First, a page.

REVIEW – ‘WandaVision’ is a kooky, campy delight with a suspicious dark streak

2020 will be remembered for many, many things. In the world of cinema, it will stand as the year of a hundred release date delays. This also meant it was the first year without a film from the Marvel Cinematic Universe since 2009. Naturally, that was never intended to be the case. But when a global pandemic saw both Black Widow and Eternals punted to 2021, the MCU lay silent for the first time in over a decade.

While we still await these two new cinematic entries (barring any further delays), Disney has switched Marvel’s focus to the medium of television and their first entry in a long list of upcoming MCU-related shows set to debut on Disney+ over the next few years. A kooky, campy delight with a suspicious dark streak permeating in its underbelly, WandaVision is a supreme delight.

A show so shrouded in secrecy we critics were only shown the first three episodes (there are nine in total), WandaVision arrives after a series of trailers and posters that give very little away. From the brief taste of the series we were provided, I still have no clue where this show is heading. But that’s clearly part of the fun of this outlandishly bold series seemingly set within a television box that trajects through various decades of television show formats.

Part Pleasantville, part The Truman Show with a sinister splash of David Lynch subversive, surrealist mystery, WandaVision is one of the most unique Marvel properties to date. The series finds Marvel’s superhero lovebirds Wanda Maximoff (a delightful Elizabeth Olsen) and Vision (a charming Paul Bettany) moving into the dubiously picturesque town of Westview.

While Wanda settles into her new life as a 1960s housewife and befriends nosy next-door neighbour, Agnes (a scene-stealing Kathryn Hahn), Vision is attempting to charm his gruff boss, Mr. Hart (Fred Melamed) to secure a promotion. In the tradition of 60s sitcoms like The Dick Van Dyke Show and Bewitched, the first two episodes are filmed in black-and-white 4:3 aspect ratio with a “live” studio audience, while episode three sees the introduction of technicolour and a 70s aesthetic akin to The Brady Bunch and The Patridge Family. From what we’ve been told, the remaining episodes will take inspiration from a range of classic sitcoms including Family Ties, Friends, and 30 Rock.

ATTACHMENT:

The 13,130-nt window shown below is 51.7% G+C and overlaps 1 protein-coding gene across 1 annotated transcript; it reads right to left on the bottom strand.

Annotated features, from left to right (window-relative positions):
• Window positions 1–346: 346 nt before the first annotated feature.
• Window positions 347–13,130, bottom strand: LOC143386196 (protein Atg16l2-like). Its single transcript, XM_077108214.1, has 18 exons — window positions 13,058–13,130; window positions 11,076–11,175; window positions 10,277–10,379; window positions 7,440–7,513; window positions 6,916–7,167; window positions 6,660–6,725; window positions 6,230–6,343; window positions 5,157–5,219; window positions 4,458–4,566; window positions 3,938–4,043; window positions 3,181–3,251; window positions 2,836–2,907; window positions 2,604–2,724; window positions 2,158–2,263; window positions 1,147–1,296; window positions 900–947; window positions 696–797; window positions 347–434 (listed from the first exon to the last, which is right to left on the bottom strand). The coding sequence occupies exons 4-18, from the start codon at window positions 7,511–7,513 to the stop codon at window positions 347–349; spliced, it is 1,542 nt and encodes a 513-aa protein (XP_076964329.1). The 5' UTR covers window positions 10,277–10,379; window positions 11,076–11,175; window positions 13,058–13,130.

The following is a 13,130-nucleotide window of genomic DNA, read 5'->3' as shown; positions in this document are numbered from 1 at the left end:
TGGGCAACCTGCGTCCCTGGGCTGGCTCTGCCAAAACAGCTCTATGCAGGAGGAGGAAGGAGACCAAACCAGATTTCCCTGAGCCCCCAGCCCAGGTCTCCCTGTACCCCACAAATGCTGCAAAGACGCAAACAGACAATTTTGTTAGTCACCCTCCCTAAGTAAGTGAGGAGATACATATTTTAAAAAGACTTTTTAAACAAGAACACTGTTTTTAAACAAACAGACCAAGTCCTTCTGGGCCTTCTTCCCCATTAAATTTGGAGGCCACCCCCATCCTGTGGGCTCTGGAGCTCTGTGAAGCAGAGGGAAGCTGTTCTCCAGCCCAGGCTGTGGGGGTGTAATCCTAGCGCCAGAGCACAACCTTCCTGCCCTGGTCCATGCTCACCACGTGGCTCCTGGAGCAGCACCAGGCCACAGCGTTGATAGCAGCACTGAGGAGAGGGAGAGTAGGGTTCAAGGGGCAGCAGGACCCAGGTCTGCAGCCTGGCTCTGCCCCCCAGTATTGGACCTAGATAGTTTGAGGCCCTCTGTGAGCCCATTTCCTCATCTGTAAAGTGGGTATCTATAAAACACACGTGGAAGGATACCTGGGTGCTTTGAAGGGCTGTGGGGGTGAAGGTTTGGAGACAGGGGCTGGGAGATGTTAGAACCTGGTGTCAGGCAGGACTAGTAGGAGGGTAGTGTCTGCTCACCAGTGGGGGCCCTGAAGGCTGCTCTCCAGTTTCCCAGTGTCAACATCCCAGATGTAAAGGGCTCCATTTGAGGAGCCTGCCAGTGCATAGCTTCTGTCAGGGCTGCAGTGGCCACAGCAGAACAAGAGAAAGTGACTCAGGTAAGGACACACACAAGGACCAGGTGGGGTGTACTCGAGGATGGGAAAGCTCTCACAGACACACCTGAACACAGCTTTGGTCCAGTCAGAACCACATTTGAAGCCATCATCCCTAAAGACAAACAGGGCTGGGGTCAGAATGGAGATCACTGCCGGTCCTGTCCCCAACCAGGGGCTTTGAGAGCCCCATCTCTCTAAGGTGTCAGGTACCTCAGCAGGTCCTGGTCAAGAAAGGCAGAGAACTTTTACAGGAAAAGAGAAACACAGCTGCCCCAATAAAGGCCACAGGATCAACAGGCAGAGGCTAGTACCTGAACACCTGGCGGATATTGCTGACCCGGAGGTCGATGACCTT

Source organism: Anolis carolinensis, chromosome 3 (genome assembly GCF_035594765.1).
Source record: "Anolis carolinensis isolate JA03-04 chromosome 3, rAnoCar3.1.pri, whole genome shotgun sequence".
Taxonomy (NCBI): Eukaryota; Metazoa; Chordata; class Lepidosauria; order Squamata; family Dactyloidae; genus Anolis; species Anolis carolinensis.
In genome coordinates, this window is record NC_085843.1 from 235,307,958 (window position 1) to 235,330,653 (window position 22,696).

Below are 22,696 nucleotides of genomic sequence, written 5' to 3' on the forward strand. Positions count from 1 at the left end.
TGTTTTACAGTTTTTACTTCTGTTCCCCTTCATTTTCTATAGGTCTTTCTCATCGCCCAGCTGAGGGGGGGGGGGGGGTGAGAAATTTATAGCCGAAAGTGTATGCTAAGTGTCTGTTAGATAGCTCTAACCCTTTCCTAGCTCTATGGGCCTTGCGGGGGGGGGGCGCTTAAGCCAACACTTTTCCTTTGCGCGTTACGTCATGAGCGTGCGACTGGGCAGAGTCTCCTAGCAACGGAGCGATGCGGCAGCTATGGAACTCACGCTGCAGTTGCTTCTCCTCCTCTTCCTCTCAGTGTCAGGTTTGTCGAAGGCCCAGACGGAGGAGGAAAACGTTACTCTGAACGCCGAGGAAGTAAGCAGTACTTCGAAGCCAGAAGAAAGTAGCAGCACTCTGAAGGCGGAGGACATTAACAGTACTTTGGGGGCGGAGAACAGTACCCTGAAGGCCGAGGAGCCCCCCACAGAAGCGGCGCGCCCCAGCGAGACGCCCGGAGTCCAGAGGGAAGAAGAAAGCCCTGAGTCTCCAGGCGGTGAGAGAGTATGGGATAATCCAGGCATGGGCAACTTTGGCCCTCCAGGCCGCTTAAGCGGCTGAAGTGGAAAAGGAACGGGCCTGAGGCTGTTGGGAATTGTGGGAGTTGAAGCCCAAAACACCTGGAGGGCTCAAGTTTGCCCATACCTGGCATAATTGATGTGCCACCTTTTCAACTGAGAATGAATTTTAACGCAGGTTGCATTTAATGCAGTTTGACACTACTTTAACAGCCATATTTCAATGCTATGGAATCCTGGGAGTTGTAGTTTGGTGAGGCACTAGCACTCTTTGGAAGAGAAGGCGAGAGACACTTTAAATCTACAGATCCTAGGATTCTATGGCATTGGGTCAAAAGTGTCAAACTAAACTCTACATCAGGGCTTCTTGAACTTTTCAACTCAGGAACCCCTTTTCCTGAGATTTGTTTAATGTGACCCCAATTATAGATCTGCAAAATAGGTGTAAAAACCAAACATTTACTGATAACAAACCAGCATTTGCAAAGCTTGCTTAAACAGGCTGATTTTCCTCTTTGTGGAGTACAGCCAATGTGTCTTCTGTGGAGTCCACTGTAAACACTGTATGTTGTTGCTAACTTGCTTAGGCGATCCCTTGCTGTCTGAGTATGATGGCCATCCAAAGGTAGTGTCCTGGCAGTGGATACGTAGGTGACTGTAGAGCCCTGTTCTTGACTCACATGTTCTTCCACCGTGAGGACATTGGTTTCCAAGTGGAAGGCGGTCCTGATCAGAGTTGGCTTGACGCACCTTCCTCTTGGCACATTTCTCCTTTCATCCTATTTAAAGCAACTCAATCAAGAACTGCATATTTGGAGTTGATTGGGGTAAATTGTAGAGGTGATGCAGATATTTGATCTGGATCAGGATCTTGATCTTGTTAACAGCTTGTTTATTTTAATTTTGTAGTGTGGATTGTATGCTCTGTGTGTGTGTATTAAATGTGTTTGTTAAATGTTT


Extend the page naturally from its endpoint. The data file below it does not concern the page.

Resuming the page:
Without a shred of explanation as to how these two characters have found themselves in their own twisted, ever-evolving sitcom, WandaVision expects its audience not to ask any questions until it’s ready to provide answers. By the end of the third episode, those answers still hadn’t exactly materialised. Something tells me Disney purposely chose to screen just three episodes for critics to avoid whatever surprises await audiences in the episodes that follow. It’s a tantalising tease that left me yearning for more.

Throughout all three episodes, there’s a pervasive feeling something is off about the sitcom world Wanda and Vision have somehow found themselves in. The occasional odd occurrence or dark moment suggest there’s something sinister lurking beneath the glossy veneer of Westview. While completely entrenched in each retro era and the tropes of the conceit, both characters appear mildly meta-aware they’re part of a fake television show. What that all means remains to be discovered, but it’s clear this series will eventually form part of Marvel’s Phase Four plans by its conclusion.